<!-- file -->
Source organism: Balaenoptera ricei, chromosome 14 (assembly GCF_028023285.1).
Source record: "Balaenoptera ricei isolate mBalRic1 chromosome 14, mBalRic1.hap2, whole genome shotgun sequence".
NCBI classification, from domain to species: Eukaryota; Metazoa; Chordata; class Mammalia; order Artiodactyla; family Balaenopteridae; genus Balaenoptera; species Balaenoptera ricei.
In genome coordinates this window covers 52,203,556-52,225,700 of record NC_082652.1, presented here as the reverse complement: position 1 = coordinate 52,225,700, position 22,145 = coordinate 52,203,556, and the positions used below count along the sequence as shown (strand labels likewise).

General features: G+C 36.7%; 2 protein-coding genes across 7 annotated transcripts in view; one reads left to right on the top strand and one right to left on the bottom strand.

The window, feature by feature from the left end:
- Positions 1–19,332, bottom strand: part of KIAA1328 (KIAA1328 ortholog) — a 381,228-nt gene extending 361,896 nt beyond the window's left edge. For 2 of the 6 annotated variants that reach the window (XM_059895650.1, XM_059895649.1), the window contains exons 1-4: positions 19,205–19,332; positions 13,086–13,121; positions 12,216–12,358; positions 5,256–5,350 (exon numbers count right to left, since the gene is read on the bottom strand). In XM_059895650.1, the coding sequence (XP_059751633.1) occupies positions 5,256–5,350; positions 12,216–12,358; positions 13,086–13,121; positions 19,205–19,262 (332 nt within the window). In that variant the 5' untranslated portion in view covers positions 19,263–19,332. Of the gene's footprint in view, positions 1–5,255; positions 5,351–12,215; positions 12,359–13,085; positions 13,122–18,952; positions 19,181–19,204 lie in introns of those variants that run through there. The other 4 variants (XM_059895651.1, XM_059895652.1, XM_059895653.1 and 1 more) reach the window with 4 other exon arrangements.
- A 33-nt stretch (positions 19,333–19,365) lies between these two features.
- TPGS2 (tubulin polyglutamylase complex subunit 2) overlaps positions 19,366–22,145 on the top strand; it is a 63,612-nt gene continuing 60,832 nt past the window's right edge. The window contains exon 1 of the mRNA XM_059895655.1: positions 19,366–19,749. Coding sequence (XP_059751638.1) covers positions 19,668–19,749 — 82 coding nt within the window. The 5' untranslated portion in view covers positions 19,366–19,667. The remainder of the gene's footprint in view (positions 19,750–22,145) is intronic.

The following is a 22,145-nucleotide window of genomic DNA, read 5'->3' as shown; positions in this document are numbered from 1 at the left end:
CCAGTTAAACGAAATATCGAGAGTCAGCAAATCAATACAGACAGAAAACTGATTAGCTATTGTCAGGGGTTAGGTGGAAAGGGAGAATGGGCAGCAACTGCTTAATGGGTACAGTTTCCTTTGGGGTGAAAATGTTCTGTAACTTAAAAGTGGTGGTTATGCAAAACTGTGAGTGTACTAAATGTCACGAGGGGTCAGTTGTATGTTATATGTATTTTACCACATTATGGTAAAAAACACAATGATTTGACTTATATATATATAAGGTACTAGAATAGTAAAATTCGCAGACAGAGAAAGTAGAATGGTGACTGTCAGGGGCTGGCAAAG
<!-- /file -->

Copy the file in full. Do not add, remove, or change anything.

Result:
Source organism: Balaenoptera ricei, chromosome 14 (assembly GCF_028023285.1).
Source record: "Balaenoptera ricei isolate mBalRic1 chromosome 14, mBalRic1.hap2, whole genome shotgun sequence".
NCBI classification, from domain to species: Eukaryota; Metazoa; Chordata; class Mammalia; order Artiodactyla; family Balaenopteridae; genus Balaenoptera; species Balaenoptera ricei.
In genome coordinates this window covers 52,203,556-52,225,700 of record NC_082652.1, presented here as the reverse complement: position 1 = coordinate 52,225,700, position 22,145 = coordinate 52,203,556, and the positions used below count along the sequence as shown (strand labels likewise).

General features: G+C 36.7%; 2 protein-coding genes across 7 annotated transcripts in view; one reads left to right on the top strand and one right to left on the bottom strand.

The window, feature by feature from the left end:
- Positions 1–19,332, bottom strand: part of KIAA1328 (KIAA1328 ortholog) — a 381,228-nt gene extending 361,896 nt beyond the window's left edge. For 2 of the 6 annotated variants that reach the window (XM_059895650.1, XM_059895649.1), the window contains exons 1-4: positions 19,205–19,332; positions 13,086–13,121; positions 12,216–12,358; positions 5,256–5,350 (exon numbers count right to left, since the gene is read on the bottom strand). In XM_059895650.1, the coding sequence (XP_059751633.1) occupies positions 5,256–5,350; positions 12,216–12,358; positions 13,086–13,121; positions 19,205–19,262 (332 nt within the window). In that variant the 5' untranslated portion in view covers positions 19,263–19,332. Of the gene's footprint in view, positions 1–5,255; positions 5,351–12,215; positions 12,359–13,085; positions 13,122–18,952; positions 19,181–19,204 lie in introns of those variants that run through there. The other 4 variants (XM_059895651.1, XM_059895652.1, XM_059895653.1 and 1 more) reach the window with 4 other exon arrangements.
- A 33-nt stretch (positions 19,333–19,365) lies between these two features.
- TPGS2 (tubulin polyglutamylase complex subunit 2) overlaps positions 19,366–22,145 on the top strand; it is a 63,612-nt gene continuing 60,832 nt past the window's right edge. The window contains exon 1 of the mRNA XM_059895655.1: positions 19,366–19,749. Coding sequence (XP_059751638.1) covers positions 19,668–19,749 — 82 coding nt within the window. The 5' untranslated portion in view covers positions 19,366–19,667. The remainder of the gene's footprint in view (positions 19,750–22,145) is intronic.

The following is a 22,145-nucleotide window of genomic DNA, read 5'->3' as shown; positions in this document are numbered from 1 at the left end:
CCAGTTAAACGAAATATCGAGAGTCAGCAAATCAATACAGACAGAAAACTGATTAGCTATTGTCAGGGGTTAGGTGGAAAGGGAGAATGGGCAGCAACTGCTTAATGGGTACAGTTTCCTTTGGGGTGAAAATGTTCTGTAACTTAAAAGTGGTGGTTATGCAAAACTGTGAGTGTACTAAATGTCACGAGGGGTCAGTTGTATGTTATATGTATTTTACCACATTATGGTAAAAAACACAATGATTTGACTTATATATATATAAGGTACTAGAATAGTAAAATTCGCAGACAGAGAAAGTAGAATGGTGACTGTCAGGGGCTGGCAAAG